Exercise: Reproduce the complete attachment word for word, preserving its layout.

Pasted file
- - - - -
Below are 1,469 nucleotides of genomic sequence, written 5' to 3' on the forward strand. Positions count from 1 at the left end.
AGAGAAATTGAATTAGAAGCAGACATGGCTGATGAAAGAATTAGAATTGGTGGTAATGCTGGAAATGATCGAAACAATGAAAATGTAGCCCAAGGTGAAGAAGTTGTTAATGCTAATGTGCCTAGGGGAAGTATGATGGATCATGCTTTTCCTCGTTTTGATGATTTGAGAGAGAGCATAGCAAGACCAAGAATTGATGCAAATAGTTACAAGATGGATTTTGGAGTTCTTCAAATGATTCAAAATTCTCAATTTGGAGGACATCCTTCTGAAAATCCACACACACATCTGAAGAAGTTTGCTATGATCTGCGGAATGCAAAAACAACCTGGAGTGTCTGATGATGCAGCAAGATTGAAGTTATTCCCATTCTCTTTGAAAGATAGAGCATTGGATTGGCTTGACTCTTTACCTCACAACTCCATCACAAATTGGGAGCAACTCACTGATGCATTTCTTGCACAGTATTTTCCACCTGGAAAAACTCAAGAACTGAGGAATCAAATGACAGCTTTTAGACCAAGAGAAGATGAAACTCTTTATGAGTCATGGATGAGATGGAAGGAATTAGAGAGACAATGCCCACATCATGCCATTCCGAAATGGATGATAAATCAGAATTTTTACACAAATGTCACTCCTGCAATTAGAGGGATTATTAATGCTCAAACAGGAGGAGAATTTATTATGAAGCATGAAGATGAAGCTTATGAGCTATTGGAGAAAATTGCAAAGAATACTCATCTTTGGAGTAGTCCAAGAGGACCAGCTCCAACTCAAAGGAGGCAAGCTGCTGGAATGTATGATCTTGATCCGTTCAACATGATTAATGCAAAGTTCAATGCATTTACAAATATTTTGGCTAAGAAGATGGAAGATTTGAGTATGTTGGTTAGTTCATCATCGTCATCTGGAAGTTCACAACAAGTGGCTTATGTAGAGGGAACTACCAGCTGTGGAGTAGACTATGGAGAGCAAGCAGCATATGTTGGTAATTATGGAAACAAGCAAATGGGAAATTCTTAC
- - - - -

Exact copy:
Below are 1,469 nucleotides of genomic sequence, written 5' to 3' on the forward strand. Positions count from 1 at the left end.
AGAGAAATTGAATTAGAAGCAGACATGGCTGATGAAAGAATTAGAATTGGTGGTAATGCTGGAAATGATCGAAACAATGAAAATGTAGCCCAAGGTGAAGAAGTTGTTAATGCTAATGTGCCTAGGGGAAGTATGATGGATCATGCTTTTCCTCGTTTTGATGATTTGAGAGAGAGCATAGCAAGACCAAGAATTGATGCAAATAGTTACAAGATGGATTTTGGAGTTCTTCAAATGATTCAAAATTCTCAATTTGGAGGACATCCTTCTGAAAATCCACACACACATCTGAAGAAGTTTGCTATGATCTGCGGAATGCAAAAACAACCTGGAGTGTCTGATGATGCAGCAAGATTGAAGTTATTCCCATTCTCTTTGAAAGATAGAGCATTGGATTGGCTTGACTCTTTACCTCACAACTCCATCACAAATTGGGAGCAACTCACTGATGCATTTCTTGCACAGTATTTTCCACCTGGAAAAACTCAAGAACTGAGGAATCAAATGACAGCTTTTAGACCAAGAGAAGATGAAACTCTTTATGAGTCATGGATGAGATGGAAGGAATTAGAGAGACAATGCCCACATCATGCCATTCCGAAATGGATGATAAATCAGAATTTTTACACAAATGTCACTCCTGCAATTAGAGGGATTATTAATGCTCAAACAGGAGGAGAATTTATTATGAAGCATGAAGATGAAGCTTATGAGCTATTGGAGAAAATTGCAAAGAATACTCATCTTTGGAGTAGTCCAAGAGGACCAGCTCCAACTCAAAGGAGGCAAGCTGCTGGAATGTATGATCTTGATCCGTTCAACATGATTAATGCAAAGTTCAATGCATTTACAAATATTTTGGCTAAGAAGATGGAAGATTTGAGTATGTTGGTTAGTTCATCATCGTCATCTGGAAGTTCACAACAAGTGGCTTATGTAGAGGGAACTACCAGCTGTGGAGTAGACTATGGAGAGCAAGCAGCATATGTTGGTAATTATGGAAACAAGCAAATGGGAAATTCTTAC